LG Optimus Black
No, not a new Harry Potter villain...
Review LG distinguished itself recently by releasing the UK’s first smartphone with a dual-core processor. But while the Optimus 2X grabbed all the headlines, LG also delivered another high-end handset - single-core, this time - the Optimus Black.
Optimus Black: are LG bosses JK Rowling wannabes?
The name Black hardly distinguishes it, since it’s a colour it shares with 90 per cent of its rivals. The entire front is covered by a single sheet of glass, with a touch-sensitive strip beneath the screen for the four standard Android buttons.
On the sides are a volume rocker and gesture button - more on that later - with a power/sleep button, micro USB port and a 3.5mm headphone jack.
The back is made of lightly rubberised plastic that curves sharply at the sides and is home to a 5Mp camera, LED flash and a loudspeaker. There are none of the metallic flourishes you’ll find on the most expensive handsets these days, but it still looks and feels like a classy device. It’s impressively thin and light too: 9.2mm and 111g. LG has been making a lot of noise about its Nova screen technology, and so it should. This 4in panel is startlingly bright - the snaps really don't do it justice - though fortunately you can turn it down to save the battery and your burning eyes.
The 5Mp camera may not be top spec, but it takes a decent snap
The brightness comes in handy on sunny days, cutting through reflection and making the screen easy to read. It’s also very sharp and admirably clear, rendering text on web pages especially well. Colours are thrillingly bright and vivid, with an almost Technicolor intensity.
But while the display looks great, it’s not quite as sensitive as most of its rivals, sometimes requiring a few presses to register a command.
LG has dropped its own S-class UI on top of Android
The gesture button allows you control your phone with motion. When you press it, you can scroll through the seven home screens by tilting the handset. You can also tilt the phone up or down while browsing to scroll through a web page, and if you press it while viewing a picture, it will zoom in, and you can tilt to move your way around the picture. It’s no more efficient that brushing your fingers across the screen, but a fun gimmick nonetheless.
The Black ships with Android 2.2 Froyo rather than the more up-to-date 2.3 Gingerbread, but you won’t be missing too much while you wait for the inevitable upgrade. The latest version focuses on future-proofing, with support for SIP VoIP and NFC (Near Field Communication), both of which are really still waiting to take off.
LG’s S-Class UI uses its own icons rather than Android’s. They're neither better nor worse, but there are a few useful widgets, including Social Feed, which pulls together your social networking updates.
LG also offers its own keyboard designs, useful because they include handy keys like '@' and '.com' right up front. The apps menu can also be sorted into different categories to help you find your favourites.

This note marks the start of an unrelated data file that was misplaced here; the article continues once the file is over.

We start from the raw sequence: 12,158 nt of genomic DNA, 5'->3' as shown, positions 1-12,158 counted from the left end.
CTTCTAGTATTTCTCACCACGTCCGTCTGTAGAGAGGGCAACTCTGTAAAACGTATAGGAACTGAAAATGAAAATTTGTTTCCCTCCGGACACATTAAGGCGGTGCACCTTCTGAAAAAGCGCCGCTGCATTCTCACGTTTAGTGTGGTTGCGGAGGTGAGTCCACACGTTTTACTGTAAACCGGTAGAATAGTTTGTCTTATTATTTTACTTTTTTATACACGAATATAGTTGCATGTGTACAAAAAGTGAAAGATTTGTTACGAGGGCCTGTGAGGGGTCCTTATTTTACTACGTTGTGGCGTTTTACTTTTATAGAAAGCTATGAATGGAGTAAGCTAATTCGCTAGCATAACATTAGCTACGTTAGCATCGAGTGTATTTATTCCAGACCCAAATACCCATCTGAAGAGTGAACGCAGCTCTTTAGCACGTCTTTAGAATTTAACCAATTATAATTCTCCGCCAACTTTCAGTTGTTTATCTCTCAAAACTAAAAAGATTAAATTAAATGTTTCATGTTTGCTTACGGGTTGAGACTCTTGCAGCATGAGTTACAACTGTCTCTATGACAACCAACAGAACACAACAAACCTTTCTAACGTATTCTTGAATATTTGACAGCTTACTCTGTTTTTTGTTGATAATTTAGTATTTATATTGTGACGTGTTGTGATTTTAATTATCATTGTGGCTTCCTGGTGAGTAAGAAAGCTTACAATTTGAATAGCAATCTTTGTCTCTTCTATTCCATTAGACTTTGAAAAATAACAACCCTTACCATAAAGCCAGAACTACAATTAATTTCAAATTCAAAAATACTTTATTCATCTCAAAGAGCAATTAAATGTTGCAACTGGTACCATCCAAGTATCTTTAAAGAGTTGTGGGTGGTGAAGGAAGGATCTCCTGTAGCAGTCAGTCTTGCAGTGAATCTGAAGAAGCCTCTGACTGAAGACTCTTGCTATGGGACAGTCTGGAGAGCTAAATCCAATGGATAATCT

LG World is the company’s rather bizarre app store that only allows you to download apps if you’ve earned enough activity points, which you get from rating, reviewing and sharing other LG World apps. There’s not a huge amount on offer, and I’m not sure that there ever will be with an approach like that.
The 1GHz processor - single-core, don't forget - is backed by 512MB of RAM, and while it seems quick enough in general use, the Quadrant benchmark test rated it below other 1GHz devices like the Sony Ericsson Xperia Arc  and HTC Incredible S .
Call quality’s not the best if you use the Black’s speaker, which is a bit on the tinny side. The 5Mp camera is a step down from the Optimus 2X’s 8Mp but is still capable of producing some decent snaps, with sharp edges and bright colours. Then again, everything looks bright on that screen. Features-wise there’s a face tracking feature, digital zoom, macro mode and a manual focusing function.
It can record in 720p HD video with fairly good results and is joined by a 2Mp camera on the front for video chat, which should be available with the Gingerbread update, or for self-portraits.
Video plays smoothly too for the most part. There are a couple of options for stretching the ratio to fit the screen, which is handy if you have a low tolerance for distorting the image. There’s also the option of Dolby Mobile surround sound, which unfortunately seems to muffle the sound slightly, even as it opens out the soundstage. You can view subtitles where available, and stream films to a networked TV using LG’s SmartShare DLNA facility.
The music player has a 21-setting equaliser with a fair difference between each, though the bass boost could have done with a bit more oomph. The sound is pretty good through the supplied headphones too, which are small enough to fit deep in the ear and are surrounded by noise-isolating flexible grommets. The Black has an FM radio with RDS, though it seemed quite shockingly bad at auto scanning for available stations – it needed several attempts just to find five.
The 1500mAh battery delivers the standard day or so of fairly heavy use – the intense screen wasn’t an obvious drain, even though I had it cranked to the max the whole time.
The Optimus Black’s single-core processor may not be in the top rank but it’s still plenty fast, all the better to power that terrifically bright and clear screen. But while the screen’s great to look at, it still suffers from the lack of sensitivity that’s common to too many LG handsets. ®
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